By Jonathan Smith
NEBULA with THE ENTRANCE BAND, SKULL, and EAGLEFIGHT @ THE CASBAH, August 19, 2009
It was a hot and humid night in Hamilton on August 19th when local venue “The Casbah” hosted Los Angeles-based psychedelic band Nebula along with a slew of guests. Arriving at nine, I was greeted with a more or less vacant venue that wasn’t quite prepared to accept anyone at that point. After a surprisingly long quest to find a decent take-out cup of coffee in the area, I returned to find that while the doors were open, the floor was still deserted. Taking my position as “the writer” at the bar with cardboard coffee cup, notebook, and pencil at my side, I settled in for the opening performance.
Eaglefight are a local four-piece band who unfortunately ended up playing to about as many people as were standing on stage. Featuring clean male vocals and a fuzzy, “fat” distortion blasting from their amps, the quartet have a sound that’s rooted in a more eighties ‘rock-and-roll metal’ feel. It’s heavy without being overly thrashy, a mid-tempo sound that wouldn’t be out of place on that dusty mixed cassette you found under your car’s front seat a few summers ago. Despite the fact that they seemed to be playing only to crew, bar staff, and one stoic reviewer, the band maintained a good sense of humor and energy as they made their way through their set list. After blasting out a few songs, the band paused for a moment to revel in the fact that by that point, the audience had grown to “like seven people now! Yeah!” When Eaglefight’s set ended, the humidity engulfing the venue ensured that any afterglow occurred outside.
Next up was a second local outfit, Skull. It was my second time seeing the band live, and they did not disappoint. They crashed their way through a three-song set composed of their trademark long, droning doom sound complete with its incomprehensibly guttural lyrics and dirty power chords. Vocalist Chris Logan appeared (understandably) listless and over-heated in-between songs, but this didn’t stop him from delivering a strong vocal performance. In fact, the sheer temperature on and off the stage only emphasized the band’s music as a potential soundtrack to a hot and sweaty apocalypse featuring a sun-blasted landscape. Possibly on purpose, Skull’s set was well-matched by a playing of George Romero’s “Day of the Dead” on the television over the bar. With the band’s final chords fading into a sustained hum, it was time once again to take it outside.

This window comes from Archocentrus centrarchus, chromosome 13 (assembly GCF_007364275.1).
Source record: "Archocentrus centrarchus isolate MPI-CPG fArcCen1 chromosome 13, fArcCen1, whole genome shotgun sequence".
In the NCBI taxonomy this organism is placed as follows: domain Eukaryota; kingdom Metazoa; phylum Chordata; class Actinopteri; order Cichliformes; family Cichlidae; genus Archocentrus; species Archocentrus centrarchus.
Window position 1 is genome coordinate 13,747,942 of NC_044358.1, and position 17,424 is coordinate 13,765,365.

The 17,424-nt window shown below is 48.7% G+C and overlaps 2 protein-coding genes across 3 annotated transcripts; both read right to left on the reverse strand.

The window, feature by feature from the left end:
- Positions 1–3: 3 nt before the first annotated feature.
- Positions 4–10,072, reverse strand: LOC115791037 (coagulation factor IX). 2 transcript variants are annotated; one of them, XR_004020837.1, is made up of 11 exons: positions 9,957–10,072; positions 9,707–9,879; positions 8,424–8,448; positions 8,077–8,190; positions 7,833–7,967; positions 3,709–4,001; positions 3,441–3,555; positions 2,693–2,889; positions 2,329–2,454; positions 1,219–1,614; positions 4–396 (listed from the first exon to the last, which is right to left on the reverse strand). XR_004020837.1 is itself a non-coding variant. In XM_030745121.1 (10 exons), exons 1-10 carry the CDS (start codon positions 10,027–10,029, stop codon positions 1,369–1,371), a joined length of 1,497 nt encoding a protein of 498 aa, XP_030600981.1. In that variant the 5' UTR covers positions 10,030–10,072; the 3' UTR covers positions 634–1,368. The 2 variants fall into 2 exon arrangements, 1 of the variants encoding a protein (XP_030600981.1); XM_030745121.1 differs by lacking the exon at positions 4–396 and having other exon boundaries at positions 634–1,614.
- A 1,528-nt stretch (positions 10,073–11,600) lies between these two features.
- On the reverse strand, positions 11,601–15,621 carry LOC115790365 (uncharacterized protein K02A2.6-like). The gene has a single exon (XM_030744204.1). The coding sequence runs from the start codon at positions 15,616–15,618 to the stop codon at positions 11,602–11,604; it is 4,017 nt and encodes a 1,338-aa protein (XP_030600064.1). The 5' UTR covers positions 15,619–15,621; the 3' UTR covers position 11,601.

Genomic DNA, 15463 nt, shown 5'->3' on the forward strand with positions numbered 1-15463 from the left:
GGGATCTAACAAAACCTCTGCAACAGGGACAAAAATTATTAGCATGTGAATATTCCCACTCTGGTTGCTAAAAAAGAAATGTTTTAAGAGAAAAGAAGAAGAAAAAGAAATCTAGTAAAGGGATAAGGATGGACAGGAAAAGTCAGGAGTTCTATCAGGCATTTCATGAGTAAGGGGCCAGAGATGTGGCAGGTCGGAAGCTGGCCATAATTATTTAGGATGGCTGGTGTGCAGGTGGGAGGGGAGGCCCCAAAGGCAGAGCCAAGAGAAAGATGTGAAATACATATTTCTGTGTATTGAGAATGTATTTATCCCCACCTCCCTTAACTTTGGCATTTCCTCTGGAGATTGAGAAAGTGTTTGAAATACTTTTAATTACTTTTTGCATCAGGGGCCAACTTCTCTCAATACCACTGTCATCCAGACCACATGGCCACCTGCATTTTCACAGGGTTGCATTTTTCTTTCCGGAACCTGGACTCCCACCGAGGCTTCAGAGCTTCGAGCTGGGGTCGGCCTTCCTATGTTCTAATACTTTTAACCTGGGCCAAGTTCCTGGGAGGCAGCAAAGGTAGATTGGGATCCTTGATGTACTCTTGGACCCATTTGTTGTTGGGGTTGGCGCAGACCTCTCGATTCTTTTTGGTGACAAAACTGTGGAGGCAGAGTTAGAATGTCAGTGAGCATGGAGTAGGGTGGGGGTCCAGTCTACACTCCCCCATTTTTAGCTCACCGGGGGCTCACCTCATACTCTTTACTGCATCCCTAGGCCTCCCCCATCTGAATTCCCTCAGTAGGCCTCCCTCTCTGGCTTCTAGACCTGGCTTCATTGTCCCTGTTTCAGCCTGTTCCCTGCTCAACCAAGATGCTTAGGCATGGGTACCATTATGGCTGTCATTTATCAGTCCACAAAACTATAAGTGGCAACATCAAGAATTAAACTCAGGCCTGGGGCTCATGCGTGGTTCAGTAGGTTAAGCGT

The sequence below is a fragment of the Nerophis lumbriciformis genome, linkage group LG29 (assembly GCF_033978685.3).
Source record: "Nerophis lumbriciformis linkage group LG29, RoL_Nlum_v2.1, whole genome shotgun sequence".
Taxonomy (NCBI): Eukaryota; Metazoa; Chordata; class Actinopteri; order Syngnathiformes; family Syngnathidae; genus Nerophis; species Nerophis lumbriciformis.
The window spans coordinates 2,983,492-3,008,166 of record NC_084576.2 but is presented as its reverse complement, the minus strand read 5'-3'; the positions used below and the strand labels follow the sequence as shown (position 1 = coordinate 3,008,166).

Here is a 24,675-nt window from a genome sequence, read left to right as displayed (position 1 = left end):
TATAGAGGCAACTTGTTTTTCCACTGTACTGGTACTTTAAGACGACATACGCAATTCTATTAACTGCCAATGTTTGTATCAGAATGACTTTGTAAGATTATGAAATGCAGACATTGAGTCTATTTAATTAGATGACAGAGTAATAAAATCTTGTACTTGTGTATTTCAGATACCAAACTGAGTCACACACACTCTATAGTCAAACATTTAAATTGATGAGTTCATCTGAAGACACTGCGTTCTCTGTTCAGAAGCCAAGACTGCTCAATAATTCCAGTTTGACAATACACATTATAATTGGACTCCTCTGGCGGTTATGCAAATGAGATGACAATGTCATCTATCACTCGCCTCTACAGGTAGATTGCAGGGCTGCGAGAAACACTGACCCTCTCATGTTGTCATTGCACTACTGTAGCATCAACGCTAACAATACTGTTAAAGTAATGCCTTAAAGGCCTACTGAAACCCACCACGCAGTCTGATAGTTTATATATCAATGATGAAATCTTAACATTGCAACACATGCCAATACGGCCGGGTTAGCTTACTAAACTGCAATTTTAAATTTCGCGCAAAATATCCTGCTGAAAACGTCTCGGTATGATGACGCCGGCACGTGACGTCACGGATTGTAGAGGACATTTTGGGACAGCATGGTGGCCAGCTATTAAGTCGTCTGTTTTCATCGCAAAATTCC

The Entrance Band are a psychedelic group from Los Angeles, and with the trio’s combined collection of long locks and their mixture of metal and electric “hippie” aesthetics, they look the part. In some ways a major shifting of gears from the previous act, their sound was a mixture of heavier music with a jam band’s more drawn-out and improvisational feel. Having just recently heard some of their more ambient soundtrack work on Canadian performer Melissa Auf der Maur’s upcoming “Out Of Our Minds” multimedia project, it was a treat to see the band in the flesh. A little movement here and there on stage kept things from getting too laid back, and vocalist/guitarist Guy Blakeslee’s position on the side of the stage ensured that he wasn’t the only focus during the performance. A bass solo interlude from Paz Lenchantin and strong time-keeping from drummer Derek James helped highlight the band as a whole.
Finally, well into the evening, Nebula took to the stage. By this time things had begun to cool down on the floor despite the fact that the crowd had actually thickened to a good turnout for the late hour on a Wednesday night. The band was set against a bright backing light placed on the stage and played amidst a good amount of swirling fog. While still fairly “psychedelic” in both appearance and sound, Nebula brought a rougher and more road rock edge to their live performance than their more ambient fellow Californians. The songs were shorter, and at times sounded almost as though they were about to veer into more groovy, rock-radio friendly territory. It was a necessary shot of adrenaline after a fairly long and sweaty night, and the band ensured they kept things moving. Vocalist and guitarist Eddie Glass repeatedly thanked the crowd for sticking around for the band, and a late-set drum solo from Rob Oswald (who was frequently barely visible through the fog) was a welcome surprise. It was one of the last moments to be added to the long list of musical variety that the whole night showcased from start to finish.